After getting soaked and eating overpriced vegan pizza under a tree I took in the reunited Dismemberment Plan.  They still play incredibly well.  Travis Morrison still has a perfect voice and has not lost any of his vocal range.  Hell, they don’t even look like they aged at all.  Were they teleported here directly from 2002?  They played a mix of older songs and some promising new ones that made for a dancey, catchy, and fun set.  Good stage humor as well.
            I decided next to watch a bit of Bob Mould.  Good god, that man can play.  His band is incredible, his voice is still golden, the songs are still blasting.  He was not on my to-see list, per se, but I’m glad I did.  And he looked as if he pulled the entire thing off with ease, like kicking everyone else’s ass was no more difficult than brewing a cup of morning coffee.  The man threw in a number of Sugar and Husker Du songs in the set.  Very fun, very energetic.
            Duty then called because Rocket From the Crypt were gearing up to play.  The song order was switched up a bit from last night, and banter was similar as well, just abridged a little to account for a slightly shorter set.  Instead of repeatedly calling Chicago the Windy (wine-dee) City he kept calling Riot Fest Diarrhea Island like he really didn’t know where he was.  Classic.  Everything else sounded perfect.  He even did the back rub thing again.  The club show was better, but this wasn’t far behind.  Still, no “State Of the Art…” songs either night.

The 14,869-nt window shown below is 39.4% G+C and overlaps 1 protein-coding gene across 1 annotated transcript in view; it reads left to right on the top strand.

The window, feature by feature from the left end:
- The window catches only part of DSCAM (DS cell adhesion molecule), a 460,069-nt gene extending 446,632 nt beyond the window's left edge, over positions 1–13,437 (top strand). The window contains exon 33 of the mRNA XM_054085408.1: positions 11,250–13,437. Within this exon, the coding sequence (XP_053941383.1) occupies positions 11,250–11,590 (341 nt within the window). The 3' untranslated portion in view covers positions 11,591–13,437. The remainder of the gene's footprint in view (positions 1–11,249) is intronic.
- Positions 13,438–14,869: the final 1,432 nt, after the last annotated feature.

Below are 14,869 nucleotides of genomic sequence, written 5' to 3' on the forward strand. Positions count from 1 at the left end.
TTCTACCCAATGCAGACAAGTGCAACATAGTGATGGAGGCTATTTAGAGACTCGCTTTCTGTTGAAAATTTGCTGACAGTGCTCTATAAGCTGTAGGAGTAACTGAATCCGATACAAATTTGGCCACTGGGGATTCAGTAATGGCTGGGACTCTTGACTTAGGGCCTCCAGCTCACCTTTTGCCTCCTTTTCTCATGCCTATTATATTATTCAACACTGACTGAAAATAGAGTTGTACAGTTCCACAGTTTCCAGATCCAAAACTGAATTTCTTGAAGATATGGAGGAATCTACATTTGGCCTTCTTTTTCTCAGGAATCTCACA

It was getting colder and wetter and we weren’t sure how much longer we wanted to stay.  We wandered off to see what we could of Suicidal Tendencies.  And that was pretty wild.  I don’t know who all the dudes on the stage were aside from Mike Muir.  I assume it’s either Infectious Grooves, or scabs from Body Count or something.  They sure could play their asses off though and had boundless energy to run around and get wild.  Their stage banner had the whole family of band names going around it so I guess if Infectious Grooves plays they can just turn the banner ninety degrees and all of a sudden it’s an I.G. banner!  Turn again and it’s a Cyco Mike-o solo gig!  Comedy aside, I’d never seen ST and they were really pretty awesome.  Not many bands can insert their name in some way into as many song titles as ST does and still make it sound like a new song.

            At this point it was decided that we were all too old, tired, and wet to go on without some adult-baby nourishment from the elements so we headed back to where were staying, dried off, got something to eat, and then I made my way out to see Quicksand play a show in a place about the size of a shoebox.  I got front row center to witness them play a place smaller than I’d ever seen them play before (even in ‘94/’95 they were playing places bigger than this).  They plowed through about 15 songs, most of which was from “Slip” with a few jams from “Manic Compression”, as well as “Shovel”.  No opener, just them, and it couldn’t have been more perfect.  It was definitely the best set I’d ever seen them play.  I knew I’d never get an opportunity like that again, and even if I did, it wouldn’t compare.

            In the AM it was back to sunny Fall weather and no rain.  I caught the train to the airport, blew through the skies, and was back in Syracuse before I knew it.  Even though I was only out of town for a couple days it felt like a long time.  I guess having some fun experiences like this will do that to a person.

No comments: